You can completely transform a room simply by changing the colours in it. Which colours are best for setting different moods? Tranquil It might not be the most popular colour for adult rooms, but if you really want to create a calm and tranquil environment, then you need to think pink. Pink walls are used in police cells and psychiatric units to calm down agitated prisoners and patients – many studies have found this colour to have an effect on stressed out brains! There's no getting away from the fact that pink is a "girly" colour though, as parents of young girls will know only too well - but the bright, bold pink of the cushion pictured is a great accent colour for neutrally-decorated interiors. If you're thinking of adding pink to a room but don't want it to look too feminine or like a nursery, you could try using a blend or mix of compatible rose and lilac tones on either side of the pink colour range. Another option is to use copper and terracotta tones (the colour of baked clay), which are pink, without being too pink. Intellectual It is strange that more schools don't have yellow walls, as yellow has been shown in many studies to stimulate intellectual thought. Like pink, yellow is relaxing, the warmth it creates in the room allows us to relax – and then get thinking...it's a great choice for a home study or games room. When choosing yellow for walls, think about the amount of natural sunlight a room gets. If the room is on the shaded side of the house for most of the day, it's a good idea to pick a lighter, more acidic, lemony yellow – this will lighten the room. If the room enjoys a sunny position a more orangey, yolky yellow will be lit up by the sun's rays to create a warm environment. Hopefulness It's no coincidence that a number of corporations have logos with green in them – this is a colour that invites trust, being so associated with springtime, the most optimistic time of year. Greens vary so much and can be difficult to match with other colours. Sage and khaki greens with their grey tones are the most compatible with other colours and look fantastic against woods of all shades. Richer leaf greens can make a dramatic contribution to a room, especially when used sparing along with off-white yellow and blue backgrounds. Trust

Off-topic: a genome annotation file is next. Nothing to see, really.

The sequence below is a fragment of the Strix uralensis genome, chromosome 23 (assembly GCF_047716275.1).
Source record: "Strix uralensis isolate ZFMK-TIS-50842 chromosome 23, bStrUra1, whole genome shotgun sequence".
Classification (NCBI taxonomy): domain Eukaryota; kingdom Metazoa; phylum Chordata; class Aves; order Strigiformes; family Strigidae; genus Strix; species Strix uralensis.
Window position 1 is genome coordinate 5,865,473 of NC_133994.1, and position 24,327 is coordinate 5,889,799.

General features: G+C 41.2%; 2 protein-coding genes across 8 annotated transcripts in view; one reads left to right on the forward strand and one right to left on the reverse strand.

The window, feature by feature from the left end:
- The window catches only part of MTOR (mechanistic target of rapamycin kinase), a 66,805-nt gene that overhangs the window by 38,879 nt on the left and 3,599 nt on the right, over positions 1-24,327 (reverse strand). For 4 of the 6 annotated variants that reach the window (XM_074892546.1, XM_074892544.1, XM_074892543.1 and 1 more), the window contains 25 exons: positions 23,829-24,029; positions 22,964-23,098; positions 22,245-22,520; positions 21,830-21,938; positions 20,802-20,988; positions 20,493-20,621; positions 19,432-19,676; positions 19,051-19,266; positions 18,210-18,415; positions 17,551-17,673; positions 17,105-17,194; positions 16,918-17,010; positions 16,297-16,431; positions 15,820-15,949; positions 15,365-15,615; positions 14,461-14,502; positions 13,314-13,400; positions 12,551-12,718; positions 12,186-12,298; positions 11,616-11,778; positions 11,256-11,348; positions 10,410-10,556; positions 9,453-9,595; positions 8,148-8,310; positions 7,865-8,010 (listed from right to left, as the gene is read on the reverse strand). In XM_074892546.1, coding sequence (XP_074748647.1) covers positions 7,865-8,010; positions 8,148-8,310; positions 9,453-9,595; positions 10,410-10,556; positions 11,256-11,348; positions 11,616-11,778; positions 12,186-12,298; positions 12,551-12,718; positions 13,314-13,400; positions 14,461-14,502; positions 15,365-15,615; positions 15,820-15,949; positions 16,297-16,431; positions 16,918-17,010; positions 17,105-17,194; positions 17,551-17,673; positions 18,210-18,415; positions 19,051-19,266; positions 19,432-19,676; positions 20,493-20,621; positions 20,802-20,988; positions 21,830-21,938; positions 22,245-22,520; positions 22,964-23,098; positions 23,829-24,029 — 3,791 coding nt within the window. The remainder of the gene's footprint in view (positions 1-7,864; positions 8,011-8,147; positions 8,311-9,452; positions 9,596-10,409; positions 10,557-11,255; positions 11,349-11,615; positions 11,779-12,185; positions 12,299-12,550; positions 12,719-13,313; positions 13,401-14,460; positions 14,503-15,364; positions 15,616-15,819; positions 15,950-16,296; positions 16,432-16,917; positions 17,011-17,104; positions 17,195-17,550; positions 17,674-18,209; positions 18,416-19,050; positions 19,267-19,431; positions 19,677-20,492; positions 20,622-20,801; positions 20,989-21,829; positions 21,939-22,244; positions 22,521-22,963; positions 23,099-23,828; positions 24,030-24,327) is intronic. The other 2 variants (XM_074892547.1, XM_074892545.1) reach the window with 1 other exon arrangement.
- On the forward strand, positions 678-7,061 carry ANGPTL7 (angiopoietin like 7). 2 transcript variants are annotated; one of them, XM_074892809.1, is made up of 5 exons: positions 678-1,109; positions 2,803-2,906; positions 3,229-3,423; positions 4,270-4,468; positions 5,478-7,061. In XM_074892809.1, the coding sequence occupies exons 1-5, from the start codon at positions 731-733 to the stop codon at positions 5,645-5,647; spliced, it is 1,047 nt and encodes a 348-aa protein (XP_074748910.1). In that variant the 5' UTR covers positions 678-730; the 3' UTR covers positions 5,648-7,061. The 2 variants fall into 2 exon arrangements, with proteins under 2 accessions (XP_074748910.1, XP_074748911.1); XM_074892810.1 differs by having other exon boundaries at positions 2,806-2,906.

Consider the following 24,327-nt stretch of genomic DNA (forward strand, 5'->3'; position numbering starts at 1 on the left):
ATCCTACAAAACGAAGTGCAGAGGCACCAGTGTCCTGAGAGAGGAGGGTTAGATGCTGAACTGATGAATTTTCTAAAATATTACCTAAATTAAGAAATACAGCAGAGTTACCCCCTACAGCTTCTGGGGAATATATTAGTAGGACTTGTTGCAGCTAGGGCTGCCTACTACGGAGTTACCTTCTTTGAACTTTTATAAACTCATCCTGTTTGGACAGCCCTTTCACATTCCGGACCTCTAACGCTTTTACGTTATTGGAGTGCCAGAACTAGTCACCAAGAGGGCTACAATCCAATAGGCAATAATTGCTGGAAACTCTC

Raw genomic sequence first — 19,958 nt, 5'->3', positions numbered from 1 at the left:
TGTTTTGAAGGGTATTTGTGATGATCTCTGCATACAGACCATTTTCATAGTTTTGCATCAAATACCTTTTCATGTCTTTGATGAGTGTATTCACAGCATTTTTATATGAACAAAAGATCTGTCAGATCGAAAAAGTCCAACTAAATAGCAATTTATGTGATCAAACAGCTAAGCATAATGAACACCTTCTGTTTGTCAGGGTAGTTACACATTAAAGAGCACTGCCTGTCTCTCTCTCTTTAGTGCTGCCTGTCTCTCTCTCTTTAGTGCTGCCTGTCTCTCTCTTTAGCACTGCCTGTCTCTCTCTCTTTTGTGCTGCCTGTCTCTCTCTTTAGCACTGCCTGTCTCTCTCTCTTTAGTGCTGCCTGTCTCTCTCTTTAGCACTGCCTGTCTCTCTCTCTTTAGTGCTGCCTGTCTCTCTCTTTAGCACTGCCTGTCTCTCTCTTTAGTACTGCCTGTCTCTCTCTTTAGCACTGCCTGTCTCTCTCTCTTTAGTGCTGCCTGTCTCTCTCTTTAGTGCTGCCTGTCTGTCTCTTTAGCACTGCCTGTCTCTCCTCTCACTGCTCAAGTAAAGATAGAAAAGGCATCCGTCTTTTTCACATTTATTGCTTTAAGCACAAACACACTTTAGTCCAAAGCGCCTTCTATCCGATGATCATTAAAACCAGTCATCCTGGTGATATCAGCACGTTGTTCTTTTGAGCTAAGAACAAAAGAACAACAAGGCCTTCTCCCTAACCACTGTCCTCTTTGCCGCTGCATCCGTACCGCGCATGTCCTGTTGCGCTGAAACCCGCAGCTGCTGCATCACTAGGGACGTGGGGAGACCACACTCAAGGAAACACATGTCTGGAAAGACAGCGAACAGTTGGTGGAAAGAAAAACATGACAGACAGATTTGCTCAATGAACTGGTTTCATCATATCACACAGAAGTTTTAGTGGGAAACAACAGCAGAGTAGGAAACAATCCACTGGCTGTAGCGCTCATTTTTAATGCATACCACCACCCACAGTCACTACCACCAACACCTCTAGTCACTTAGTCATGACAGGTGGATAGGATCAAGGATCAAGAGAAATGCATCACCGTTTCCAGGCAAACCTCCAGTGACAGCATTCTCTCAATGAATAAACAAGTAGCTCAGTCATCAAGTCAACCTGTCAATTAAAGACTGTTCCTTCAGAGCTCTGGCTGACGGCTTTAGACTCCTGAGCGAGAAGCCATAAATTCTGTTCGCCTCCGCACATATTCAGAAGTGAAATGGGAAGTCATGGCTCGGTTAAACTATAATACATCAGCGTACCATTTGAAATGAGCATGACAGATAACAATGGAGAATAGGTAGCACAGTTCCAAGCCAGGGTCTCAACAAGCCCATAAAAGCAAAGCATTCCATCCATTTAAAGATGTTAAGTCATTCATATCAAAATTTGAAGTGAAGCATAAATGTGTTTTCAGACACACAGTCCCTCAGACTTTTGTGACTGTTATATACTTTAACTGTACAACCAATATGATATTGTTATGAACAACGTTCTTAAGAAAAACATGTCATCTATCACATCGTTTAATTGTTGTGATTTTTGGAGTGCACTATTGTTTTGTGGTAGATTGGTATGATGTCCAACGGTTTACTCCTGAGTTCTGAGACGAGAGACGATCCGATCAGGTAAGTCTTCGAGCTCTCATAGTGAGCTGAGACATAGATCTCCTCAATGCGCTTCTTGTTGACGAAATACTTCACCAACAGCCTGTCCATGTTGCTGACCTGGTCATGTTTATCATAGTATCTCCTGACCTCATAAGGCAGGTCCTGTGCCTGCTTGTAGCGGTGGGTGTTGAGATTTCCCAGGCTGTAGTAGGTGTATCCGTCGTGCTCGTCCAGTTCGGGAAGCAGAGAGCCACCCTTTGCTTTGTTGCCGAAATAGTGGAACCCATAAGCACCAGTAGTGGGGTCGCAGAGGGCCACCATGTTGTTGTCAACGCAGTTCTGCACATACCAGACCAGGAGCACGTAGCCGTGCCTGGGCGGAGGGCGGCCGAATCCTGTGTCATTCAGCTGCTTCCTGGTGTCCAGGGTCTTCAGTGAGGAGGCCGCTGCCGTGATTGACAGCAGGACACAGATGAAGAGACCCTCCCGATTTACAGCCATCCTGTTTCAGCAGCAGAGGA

We all associate the colour blue with cleanliness and it often relegated to bathrooms - but it can work fantastically in all areas of the house, such as this friendly living room. But it is a great option for kitchens too, especially blue looks great against metallic silver-greys. Like the colour green, blue can be a difficult colour to mix with other colours. One option is to mix and match bright turquoises against dark navy blues. Orange is an excellent contrasting colour for all blue tones. Passionate If your plan is to create a romantic, or more exciting backdrop, then you need to add some red to your home. Reds, from bright poppy red through to deep maroons instantly add drama and draw your eyes into the room. A small room decorated with a range of red fabrics and painted walls will instantly feel cosy and intimate. Set the romantic mood throughout the house! Plush Purple is the traditional colour of royalty and even now suggest luxury and opulence – just look at how many chocolate treats are in purple packaging. It can overwhelm, but when used as an accent colour (curtains, cushions etc.) it can really transform a room. It can make adjacent pink tones look more sophisticated and complements dark woods. Just avoid teaming it with green, otherwise your house will look like the Wimbledon championships!